You Should Colour Code Your Notes to Remember Them Better

You Should Colour Code Your Notes to Remember Them Better

To take the best notes in class, you need a system. There are a lot of great note-taking techniques that can help you identify the key elements of any lesson and organize them in a way that will help you study—but one of the best ways to actually learn and retain what the notes say is by colour-coding.

How colour-coding your notes helps you study

Using colour can improve the performance of your memory. This isn’t just a throwaway observation: Research has backed it up. One study from 2019 asserted that colour, a perceptual stimulus, has “significant impact on improving human emotion and memory” and found “coloured multimedia learning materials induced positive emotional experiences during learning and influenced the brain’s information processing.” Positive emotion increased motivation to learn there, but other studies have even more directly linked colour to memory, skipping the emotional part altogether. For instance, this literature review from 2013 noted that “there appears to be a basis for associating colour and its significant effect on memory abilities.”

Other studies, like this one from 2022, have pointed to how vital the use of colour is for students’ self-expression, too, finding it “a key to their being satisfied with the learning process and its success, as well as with their future career growth.” The study found that colour-coding important text was most important for students, who could control their colour-coding and enhance their own self-study process.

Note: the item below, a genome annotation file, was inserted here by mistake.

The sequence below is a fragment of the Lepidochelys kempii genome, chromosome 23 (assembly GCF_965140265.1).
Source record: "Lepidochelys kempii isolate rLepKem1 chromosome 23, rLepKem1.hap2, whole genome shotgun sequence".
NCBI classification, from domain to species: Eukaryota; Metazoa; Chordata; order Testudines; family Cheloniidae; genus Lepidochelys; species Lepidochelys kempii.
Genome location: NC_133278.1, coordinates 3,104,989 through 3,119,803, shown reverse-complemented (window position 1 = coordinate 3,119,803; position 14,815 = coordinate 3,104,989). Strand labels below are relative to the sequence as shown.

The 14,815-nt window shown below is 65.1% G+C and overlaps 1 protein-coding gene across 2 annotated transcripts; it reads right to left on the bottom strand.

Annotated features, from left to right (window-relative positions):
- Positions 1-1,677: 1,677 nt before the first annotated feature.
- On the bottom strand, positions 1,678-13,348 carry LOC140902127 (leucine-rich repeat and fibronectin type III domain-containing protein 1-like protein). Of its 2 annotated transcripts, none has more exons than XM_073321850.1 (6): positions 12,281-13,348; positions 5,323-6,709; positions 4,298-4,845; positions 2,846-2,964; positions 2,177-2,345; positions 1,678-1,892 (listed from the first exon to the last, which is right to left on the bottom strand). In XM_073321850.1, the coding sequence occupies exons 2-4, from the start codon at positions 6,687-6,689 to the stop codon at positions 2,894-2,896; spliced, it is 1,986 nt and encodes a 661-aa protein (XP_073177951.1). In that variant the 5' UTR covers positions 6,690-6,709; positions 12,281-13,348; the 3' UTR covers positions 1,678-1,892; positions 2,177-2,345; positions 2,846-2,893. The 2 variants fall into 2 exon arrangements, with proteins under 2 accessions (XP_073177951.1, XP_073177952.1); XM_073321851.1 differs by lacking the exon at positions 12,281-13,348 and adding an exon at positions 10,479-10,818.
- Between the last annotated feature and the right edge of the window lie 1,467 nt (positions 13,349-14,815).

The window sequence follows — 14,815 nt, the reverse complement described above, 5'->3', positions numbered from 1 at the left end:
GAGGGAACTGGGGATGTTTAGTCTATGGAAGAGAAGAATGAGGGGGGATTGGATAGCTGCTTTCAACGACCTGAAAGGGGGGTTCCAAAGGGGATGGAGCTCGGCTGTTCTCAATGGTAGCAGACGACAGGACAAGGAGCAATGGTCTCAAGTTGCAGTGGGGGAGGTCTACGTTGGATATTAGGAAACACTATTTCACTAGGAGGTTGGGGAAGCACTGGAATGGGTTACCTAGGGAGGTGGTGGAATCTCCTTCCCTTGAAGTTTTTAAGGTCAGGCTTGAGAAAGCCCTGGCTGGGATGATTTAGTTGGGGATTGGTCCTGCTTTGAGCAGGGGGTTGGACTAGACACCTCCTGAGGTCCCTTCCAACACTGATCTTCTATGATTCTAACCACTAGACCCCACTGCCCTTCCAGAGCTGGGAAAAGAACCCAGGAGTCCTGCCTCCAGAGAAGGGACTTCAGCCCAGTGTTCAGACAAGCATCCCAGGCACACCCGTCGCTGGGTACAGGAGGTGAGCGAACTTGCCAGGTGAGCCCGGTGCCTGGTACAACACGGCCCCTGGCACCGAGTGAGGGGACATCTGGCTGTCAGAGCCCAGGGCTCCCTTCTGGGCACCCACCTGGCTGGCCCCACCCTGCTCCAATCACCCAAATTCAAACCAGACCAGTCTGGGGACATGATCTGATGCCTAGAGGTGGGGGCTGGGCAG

How to colour-code your notes

As made clear in the research on the topic, colour-coding is as much about self-driven study and expression as it is about memory and retention—which means there’s no right or wrong way to colour-code your own notes.

Still, you can use different colors of pen as you take the notes, for instance using red to write out key points and black to fill in supplemental information. Or, you could use highlighters to code certain kinds of info. For instance, yellow can signify key points, blue can indicate things you’re not sure about, green could be vocabulary words, and so forth. The key is to create a system that is uniform and can be used across all your notes so you start associating the different colours with certain ideas or concepts.

In the front of each notebook, make a colour-coded directory to remind yourself what each pen or highlighter hue represents, then stick to it.

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